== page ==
Abiotic stress

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Abiotic stress is defined as the negative impact of non-living factors on the living organisms in a specific environment.[1] The non-living variable must influence the environment beyond its normal range of variation to adversely affect the population performance or individual physiology of the organism in a significant way.[2] Whereas a biotic stress would include such living disturbances as fungi or harmful insects, abiotic stress factors, or stressors, are naturally occurring, often intangible, factors such as intense sunlight or wind that may cause harm to the plants and animals in the area affected. Abiotic stress is essentially unavoidable. Abiotic stress affects animals, but plants are especially dependent on environmental factors, so it is particularly constraining. Abiotic stress is the most harmful factor concerning the growth and productivity of crops worldwide.[3] Research has also shown that abiotic stressors are at their most harmful when they occur together, in combinations of abiotic stress factors.[4]


Examples of abiotic stress

Abiotic stress comes in many forms. The most common of the stressors are the easiest for people to identify, but there are many other, less recognizable abiotic stress factors which affect environments constantly. The most basic stressors include: high winds, extreme temperatures, drought, flood, and other natural disasters, such as tornados and wildfires. The lesser-known stressors generally occur on a smaller scale and so are less noticeable, but they include: poor edaphic conditions like rock content and pH, high radiation, compaction, contamination, and other, highly specific conditions like rapid rehydration during seed germination.[5]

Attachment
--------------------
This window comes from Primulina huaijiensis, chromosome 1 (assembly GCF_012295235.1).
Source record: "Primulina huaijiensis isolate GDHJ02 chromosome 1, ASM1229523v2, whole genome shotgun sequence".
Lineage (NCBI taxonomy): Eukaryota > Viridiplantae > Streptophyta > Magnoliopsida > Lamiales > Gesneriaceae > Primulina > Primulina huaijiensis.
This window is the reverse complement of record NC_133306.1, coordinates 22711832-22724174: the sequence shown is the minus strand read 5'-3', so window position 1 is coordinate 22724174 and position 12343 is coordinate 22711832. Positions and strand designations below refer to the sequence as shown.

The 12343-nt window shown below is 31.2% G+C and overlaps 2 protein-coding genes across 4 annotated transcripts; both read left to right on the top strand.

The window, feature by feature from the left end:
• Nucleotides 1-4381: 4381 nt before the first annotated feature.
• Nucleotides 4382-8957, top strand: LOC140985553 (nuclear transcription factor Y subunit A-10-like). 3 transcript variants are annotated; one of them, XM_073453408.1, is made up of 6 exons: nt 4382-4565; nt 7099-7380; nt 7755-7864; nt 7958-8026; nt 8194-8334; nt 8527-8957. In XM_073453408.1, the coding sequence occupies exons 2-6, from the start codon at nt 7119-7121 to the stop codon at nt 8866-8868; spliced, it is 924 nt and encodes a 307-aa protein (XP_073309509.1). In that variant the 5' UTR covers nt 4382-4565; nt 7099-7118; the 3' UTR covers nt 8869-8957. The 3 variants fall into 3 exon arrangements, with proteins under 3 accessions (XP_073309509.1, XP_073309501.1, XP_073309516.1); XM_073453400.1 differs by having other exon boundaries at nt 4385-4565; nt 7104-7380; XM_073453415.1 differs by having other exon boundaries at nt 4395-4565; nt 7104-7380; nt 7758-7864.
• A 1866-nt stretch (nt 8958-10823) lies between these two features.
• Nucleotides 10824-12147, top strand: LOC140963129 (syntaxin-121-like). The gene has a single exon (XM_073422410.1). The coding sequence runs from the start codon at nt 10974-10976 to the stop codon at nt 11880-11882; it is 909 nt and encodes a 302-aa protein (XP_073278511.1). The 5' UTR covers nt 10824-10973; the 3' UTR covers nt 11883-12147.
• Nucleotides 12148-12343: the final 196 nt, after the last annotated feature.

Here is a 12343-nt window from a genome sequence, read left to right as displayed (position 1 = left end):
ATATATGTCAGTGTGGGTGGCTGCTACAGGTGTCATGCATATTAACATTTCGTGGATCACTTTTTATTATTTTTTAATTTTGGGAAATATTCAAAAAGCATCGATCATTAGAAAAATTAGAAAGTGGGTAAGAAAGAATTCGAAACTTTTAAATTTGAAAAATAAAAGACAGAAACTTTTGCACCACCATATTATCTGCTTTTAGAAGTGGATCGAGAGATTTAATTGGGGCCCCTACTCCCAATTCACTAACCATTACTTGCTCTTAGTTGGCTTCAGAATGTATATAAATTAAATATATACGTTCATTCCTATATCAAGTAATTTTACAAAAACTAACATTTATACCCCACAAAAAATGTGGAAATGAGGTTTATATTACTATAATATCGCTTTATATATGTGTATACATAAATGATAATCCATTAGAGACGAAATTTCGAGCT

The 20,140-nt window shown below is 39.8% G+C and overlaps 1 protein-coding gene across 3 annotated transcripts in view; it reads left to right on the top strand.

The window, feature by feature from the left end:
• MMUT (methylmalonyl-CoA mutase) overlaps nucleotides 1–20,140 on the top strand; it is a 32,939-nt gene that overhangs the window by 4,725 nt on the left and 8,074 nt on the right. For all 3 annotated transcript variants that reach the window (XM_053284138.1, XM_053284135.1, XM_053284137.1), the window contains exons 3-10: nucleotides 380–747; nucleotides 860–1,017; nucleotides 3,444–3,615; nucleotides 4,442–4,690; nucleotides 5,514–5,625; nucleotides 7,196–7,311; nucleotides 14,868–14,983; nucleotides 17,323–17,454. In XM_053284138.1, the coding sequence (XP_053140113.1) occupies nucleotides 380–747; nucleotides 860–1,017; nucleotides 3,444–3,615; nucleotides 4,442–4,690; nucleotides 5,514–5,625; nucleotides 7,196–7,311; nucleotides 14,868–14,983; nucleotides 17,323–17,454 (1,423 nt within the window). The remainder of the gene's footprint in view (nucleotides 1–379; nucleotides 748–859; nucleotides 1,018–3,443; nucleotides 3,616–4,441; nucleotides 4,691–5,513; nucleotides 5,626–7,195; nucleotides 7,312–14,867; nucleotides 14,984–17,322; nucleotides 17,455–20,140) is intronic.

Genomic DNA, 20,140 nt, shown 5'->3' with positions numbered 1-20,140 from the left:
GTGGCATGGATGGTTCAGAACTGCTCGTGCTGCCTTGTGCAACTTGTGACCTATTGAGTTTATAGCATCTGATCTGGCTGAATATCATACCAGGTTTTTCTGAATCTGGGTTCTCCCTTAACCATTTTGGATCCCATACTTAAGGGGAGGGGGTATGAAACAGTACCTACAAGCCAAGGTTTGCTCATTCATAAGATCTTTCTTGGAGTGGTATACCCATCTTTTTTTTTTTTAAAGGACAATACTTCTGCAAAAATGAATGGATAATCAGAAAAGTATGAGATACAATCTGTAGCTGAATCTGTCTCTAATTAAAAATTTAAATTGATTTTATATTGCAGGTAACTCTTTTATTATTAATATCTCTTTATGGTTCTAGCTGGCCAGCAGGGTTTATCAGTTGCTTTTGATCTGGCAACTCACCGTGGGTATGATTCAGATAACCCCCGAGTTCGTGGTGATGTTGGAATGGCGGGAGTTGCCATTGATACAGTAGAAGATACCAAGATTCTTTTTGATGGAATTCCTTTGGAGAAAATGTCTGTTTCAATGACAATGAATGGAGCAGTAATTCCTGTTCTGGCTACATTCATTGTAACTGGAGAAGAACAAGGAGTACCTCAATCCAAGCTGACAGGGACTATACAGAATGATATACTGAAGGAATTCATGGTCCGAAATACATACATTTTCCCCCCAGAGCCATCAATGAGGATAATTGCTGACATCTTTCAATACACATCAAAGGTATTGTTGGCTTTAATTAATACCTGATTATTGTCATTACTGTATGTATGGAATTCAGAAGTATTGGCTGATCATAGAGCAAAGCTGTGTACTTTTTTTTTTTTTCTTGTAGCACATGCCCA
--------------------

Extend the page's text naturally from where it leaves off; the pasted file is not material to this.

Effects of abiotic stress

Abiotic stress, as a natural part of every ecosystem, will affect organisms in a variety of ways. Although these effects may be either beneficial or detrimental, the location of the area is crucial in determining the extent of the impact that abiotic stress will have. The higher the latitude of the area affected, the greater the impact of abiotic stress will be on that area. So, a taiga or boreal forest is at the mercy of whatever abiotic stress factors may come along, while tropical zones are much less susceptible to such stressors.[6]


One example of a situation where abiotic stress plays a constructive role in an ecosystem is in natural wildfires. While they can be a human safety hazard, it is productive for these ecosystems to burn out every once in a while so that new organisms can begin to grow and thrive. Even though it is healthy for an ecosystem, a wildfire can still be considered an abiotic stressor, because it puts an obvious stress on individual organisms within the area. Every tree that is scorched and each bird nest that is devoured is a sign of the abiotic stress. On the larger scale, though, natural wildfires are positive manifestations of abiotic stress.[7] What also needs to be taken into account when looking for benefits of abiotic stress, is that one phenomenon may not affect an entire ecosystem in the same way. While a flood will kill most plants living low on the ground in a certain area, if there is rice there, it will thrive in the wet conditions. Another example of this is in, phytoplankton and zooplankton. The same types of conditions are usually considered stressful for these two types of organisms. They act very similarly when exposed to ultraviolet light and most toxins, but at elevated temperatures the phytoplankton reacts negatively, while the thermophilic zooplankton reacts positively to the increase in temperature. The two may be living in the same environment, but an increase in temperature of the area would prove stressful only for one of the organisms.[2] Lastly, abiotic stress has enabled species to grow, develop, and evolve, furthering natural selection as it picks out the weakest of a group of organisms. Both plants and animals have evolved mechanisms allowing them to survive extremes.[8]

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